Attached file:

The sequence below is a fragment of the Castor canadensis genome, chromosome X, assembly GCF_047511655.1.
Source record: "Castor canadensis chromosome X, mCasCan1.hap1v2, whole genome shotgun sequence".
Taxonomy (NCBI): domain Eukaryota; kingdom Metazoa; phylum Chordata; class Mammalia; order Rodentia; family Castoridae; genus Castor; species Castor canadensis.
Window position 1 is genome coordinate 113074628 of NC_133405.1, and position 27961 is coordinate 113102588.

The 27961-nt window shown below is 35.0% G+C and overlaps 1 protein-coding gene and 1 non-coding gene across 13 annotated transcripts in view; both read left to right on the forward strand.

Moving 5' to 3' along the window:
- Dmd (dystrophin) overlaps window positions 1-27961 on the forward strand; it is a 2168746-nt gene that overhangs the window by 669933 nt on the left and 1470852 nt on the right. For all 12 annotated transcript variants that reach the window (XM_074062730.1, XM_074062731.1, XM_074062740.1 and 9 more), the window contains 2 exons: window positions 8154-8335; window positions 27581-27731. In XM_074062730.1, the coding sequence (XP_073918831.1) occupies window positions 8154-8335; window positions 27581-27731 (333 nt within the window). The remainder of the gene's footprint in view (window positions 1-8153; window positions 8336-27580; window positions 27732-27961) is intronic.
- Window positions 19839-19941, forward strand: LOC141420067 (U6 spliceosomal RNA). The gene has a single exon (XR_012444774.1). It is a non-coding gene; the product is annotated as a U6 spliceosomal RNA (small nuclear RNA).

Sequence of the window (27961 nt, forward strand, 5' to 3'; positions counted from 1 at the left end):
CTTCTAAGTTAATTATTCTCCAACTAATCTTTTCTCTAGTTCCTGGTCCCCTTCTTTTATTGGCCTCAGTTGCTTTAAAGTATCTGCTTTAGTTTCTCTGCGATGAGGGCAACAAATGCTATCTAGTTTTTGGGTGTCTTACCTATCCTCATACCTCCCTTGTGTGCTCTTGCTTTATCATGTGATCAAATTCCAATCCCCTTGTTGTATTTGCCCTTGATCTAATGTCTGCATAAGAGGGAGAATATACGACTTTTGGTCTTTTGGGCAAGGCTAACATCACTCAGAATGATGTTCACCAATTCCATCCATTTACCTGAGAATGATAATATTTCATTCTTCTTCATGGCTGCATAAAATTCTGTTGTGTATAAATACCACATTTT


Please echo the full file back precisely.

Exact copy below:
The sequence below is a fragment of the Castor canadensis genome, chromosome X, assembly GCF_047511655.1.
Source record: "Castor canadensis chromosome X, mCasCan1.hap1v2, whole genome shotgun sequence".
Taxonomy (NCBI): domain Eukaryota; kingdom Metazoa; phylum Chordata; class Mammalia; order Rodentia; family Castoridae; genus Castor; species Castor canadensis.
Window position 1 is genome coordinate 113074628 of NC_133405.1, and position 27961 is coordinate 113102588.

The 27961-nt window shown below is 35.0% G+C and overlaps 1 protein-coding gene and 1 non-coding gene across 13 annotated transcripts in view; both read left to right on the forward strand.

Moving 5' to 3' along the window:
- Dmd (dystrophin) overlaps window positions 1-27961 on the forward strand; it is a 2168746-nt gene that overhangs the window by 669933 nt on the left and 1470852 nt on the right. For all 12 annotated transcript variants that reach the window (XM_074062730.1, XM_074062731.1, XM_074062740.1 and 9 more), the window contains 2 exons: window positions 8154-8335; window positions 27581-27731. In XM_074062730.1, the coding sequence (XP_073918831.1) occupies window positions 8154-8335; window positions 27581-27731 (333 nt within the window). The remainder of the gene's footprint in view (window positions 1-8153; window positions 8336-27580; window positions 27732-27961) is intronic.
- Window positions 19839-19941, forward strand: LOC141420067 (U6 spliceosomal RNA). The gene has a single exon (XR_012444774.1). It is a non-coding gene; the product is annotated as a U6 spliceosomal RNA (small nuclear RNA).

Sequence of the window (27961 nt, forward strand, 5' to 3'; positions counted from 1 at the left end):
CTTCTAAGTTAATTATTCTCCAACTAATCTTTTCTCTAGTTCCTGGTCCCCTTCTTTTATTGGCCTCAGTTGCTTTAAAGTATCTGCTTTAGTTTCTCTGCGATGAGGGCAACAAATGCTATCTAGTTTTTGGGTGTCTTACCTATCCTCATACCTCCCTTGTGTGCTCTTGCTTTATCATGTGATCAAATTCCAATCCCCTTGTTGTATTTGCCCTTGATCTAATGTCTGCATAAGAGGGAGAATATACGACTTTTGGTCTTTTGGGCAAGGCTAACATCACTCAGAATGATGTTCACCAATTCCATCCATTTACCTGAGAATGATAATATTTCATTCTTCTTCATGGCTGCATAAAATTCTGTTGTGTATAAATACCACATTTT